Dan Hindery: On FanDuel, I agree with James and Chris that you just pay up for two of the top-four running backs in cash games. The pricing is soft enough that you can still fit in a top quarterback and decent receivers.
On DraftKings, it is a much harder decision. It is a fascinating week for roster construction in cash games from a big-picture perspective. We finally see some value at the lower-end of the running back salary scale that allows you to go that direction if you want. In broad terms, we have seen two vastly different cash-game paradigms on DraftKings over the past two years. In 2015, it was usually profitable to find a pair of cheap running backs that were underpriced either due to injuries to the starter or because DraftKings often underpriced pass-catching backs (e.g. Theo Riddick). The cheap running backs would allow you to fit in two-of-three top receivers (Antonio Brown, Julio Jones, and Odell Beckham), who each had incredible seasons. In 2016, there were fewer cheap options at running back and both David Johnson and Le'Veon Bell were in the midst of historic seasons. The profitable course was to squeeze both top backs into your lineup most weeks and fill in with bargain receivers. Both the “2015 build” and the “2016 build” are viable options this week.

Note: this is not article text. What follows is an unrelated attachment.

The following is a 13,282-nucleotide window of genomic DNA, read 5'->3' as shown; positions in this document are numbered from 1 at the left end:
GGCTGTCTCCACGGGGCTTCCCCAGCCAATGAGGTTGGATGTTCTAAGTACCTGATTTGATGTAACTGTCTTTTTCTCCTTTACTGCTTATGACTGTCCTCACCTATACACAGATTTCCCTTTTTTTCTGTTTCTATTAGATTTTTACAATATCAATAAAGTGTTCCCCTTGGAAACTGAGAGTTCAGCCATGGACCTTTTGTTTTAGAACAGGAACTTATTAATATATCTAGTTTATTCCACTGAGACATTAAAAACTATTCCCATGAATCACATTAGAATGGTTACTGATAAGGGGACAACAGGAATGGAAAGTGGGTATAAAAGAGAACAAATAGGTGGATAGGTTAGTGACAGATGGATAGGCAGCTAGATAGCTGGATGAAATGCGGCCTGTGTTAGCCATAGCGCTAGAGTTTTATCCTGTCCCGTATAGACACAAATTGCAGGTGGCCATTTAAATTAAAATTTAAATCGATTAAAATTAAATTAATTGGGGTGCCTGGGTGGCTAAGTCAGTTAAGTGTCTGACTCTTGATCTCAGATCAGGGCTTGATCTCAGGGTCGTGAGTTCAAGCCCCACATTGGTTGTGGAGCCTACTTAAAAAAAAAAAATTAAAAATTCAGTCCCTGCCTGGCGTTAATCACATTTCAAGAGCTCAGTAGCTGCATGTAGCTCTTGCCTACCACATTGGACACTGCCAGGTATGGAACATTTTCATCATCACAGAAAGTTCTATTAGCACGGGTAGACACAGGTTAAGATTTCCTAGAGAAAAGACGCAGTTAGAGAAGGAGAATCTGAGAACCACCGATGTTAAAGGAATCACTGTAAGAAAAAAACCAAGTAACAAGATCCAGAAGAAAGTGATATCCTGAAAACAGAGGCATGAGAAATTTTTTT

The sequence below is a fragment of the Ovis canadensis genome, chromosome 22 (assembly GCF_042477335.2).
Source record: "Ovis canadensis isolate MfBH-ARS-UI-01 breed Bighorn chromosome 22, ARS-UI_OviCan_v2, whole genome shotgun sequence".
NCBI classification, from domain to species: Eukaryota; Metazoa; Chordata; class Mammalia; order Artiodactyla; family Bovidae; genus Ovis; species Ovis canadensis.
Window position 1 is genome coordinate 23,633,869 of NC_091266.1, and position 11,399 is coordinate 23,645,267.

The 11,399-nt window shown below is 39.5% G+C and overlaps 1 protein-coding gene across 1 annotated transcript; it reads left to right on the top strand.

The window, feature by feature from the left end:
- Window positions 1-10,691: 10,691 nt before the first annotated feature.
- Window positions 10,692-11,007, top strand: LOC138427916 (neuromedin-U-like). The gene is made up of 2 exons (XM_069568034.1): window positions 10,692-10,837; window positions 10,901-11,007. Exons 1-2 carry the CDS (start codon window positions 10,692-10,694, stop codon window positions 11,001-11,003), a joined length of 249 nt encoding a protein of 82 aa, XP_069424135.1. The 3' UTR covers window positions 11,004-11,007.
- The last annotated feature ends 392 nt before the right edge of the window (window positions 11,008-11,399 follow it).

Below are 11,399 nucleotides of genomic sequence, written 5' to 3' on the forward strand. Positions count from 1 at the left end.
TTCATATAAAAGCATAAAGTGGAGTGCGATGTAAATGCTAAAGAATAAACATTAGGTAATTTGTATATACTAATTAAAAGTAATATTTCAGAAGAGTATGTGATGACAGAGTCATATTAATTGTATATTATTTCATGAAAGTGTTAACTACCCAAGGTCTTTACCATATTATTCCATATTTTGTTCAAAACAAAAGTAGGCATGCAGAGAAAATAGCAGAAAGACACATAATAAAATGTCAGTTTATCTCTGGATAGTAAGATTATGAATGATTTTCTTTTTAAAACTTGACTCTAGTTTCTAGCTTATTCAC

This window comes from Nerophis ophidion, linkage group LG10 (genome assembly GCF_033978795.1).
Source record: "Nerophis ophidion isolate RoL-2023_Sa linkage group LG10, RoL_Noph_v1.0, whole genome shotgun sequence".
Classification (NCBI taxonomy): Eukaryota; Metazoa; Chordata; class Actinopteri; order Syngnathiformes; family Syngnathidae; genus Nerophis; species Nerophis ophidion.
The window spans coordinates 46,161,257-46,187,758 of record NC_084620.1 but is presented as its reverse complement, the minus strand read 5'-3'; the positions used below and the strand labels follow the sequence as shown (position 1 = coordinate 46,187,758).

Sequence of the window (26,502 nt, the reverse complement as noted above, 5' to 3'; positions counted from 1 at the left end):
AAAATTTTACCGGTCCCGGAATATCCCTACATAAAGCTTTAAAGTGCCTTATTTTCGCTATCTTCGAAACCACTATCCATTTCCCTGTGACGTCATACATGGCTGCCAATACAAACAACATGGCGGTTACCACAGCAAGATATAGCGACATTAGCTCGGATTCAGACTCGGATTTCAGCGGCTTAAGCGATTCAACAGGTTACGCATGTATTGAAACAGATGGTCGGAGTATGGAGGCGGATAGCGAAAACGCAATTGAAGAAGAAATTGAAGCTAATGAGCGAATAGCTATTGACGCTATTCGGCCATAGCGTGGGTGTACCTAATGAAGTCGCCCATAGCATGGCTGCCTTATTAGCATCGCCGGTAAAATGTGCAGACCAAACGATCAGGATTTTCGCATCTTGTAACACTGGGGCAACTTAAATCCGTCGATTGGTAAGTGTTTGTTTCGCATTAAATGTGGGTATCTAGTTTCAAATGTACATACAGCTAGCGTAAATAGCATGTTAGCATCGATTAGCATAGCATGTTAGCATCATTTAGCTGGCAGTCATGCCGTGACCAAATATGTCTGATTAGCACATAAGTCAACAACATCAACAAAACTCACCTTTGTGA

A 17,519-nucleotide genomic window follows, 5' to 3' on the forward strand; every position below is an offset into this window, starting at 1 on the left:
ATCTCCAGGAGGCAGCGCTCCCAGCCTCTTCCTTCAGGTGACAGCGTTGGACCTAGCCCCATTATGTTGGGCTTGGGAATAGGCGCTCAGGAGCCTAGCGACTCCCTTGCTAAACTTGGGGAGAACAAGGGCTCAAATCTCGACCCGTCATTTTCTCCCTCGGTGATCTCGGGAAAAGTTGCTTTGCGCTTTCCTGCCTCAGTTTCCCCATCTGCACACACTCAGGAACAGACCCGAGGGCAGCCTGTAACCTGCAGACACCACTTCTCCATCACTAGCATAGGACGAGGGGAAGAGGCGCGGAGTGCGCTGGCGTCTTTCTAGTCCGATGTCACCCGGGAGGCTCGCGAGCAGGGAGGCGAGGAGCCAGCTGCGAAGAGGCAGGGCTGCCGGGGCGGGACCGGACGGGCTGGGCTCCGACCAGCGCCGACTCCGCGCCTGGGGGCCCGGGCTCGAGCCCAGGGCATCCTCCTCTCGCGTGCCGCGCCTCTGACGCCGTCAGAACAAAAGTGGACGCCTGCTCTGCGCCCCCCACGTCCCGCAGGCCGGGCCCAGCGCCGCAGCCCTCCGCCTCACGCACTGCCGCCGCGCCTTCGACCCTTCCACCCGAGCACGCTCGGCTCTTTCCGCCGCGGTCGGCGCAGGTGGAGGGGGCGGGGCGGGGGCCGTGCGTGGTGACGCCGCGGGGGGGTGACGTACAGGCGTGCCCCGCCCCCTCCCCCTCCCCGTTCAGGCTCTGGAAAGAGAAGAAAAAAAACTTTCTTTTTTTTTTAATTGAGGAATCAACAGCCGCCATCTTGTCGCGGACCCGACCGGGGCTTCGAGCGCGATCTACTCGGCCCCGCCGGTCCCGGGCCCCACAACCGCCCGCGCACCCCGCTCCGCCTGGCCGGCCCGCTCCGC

The “2015 build” would take advantage of all of the sub-$5,000 running back value (Jerick McKinnon, Mark Ingram II, Alvin Kamara, possibly Elijah McGuire) to get solid volume (especially in the pass game) at bargain prices and then pay up for a couple top receivers (Antonio Brown, Julio Jones, DeAndre Hopkins, and Jordy Nelson stand out). With more strong value options at running back this week, the stud-WR lineup makes sense for maybe the first time all season.
The “2016 build” would include a pair of top running backs (of Todd Gurley, Leonard Fournette, and Kareem Hunt), a value running back in the flex and three lower-priced receivers. This is also a viable course because the three backs above are seeing huge volume but haven't yet been bumped way up in price like Le'Veon Bell.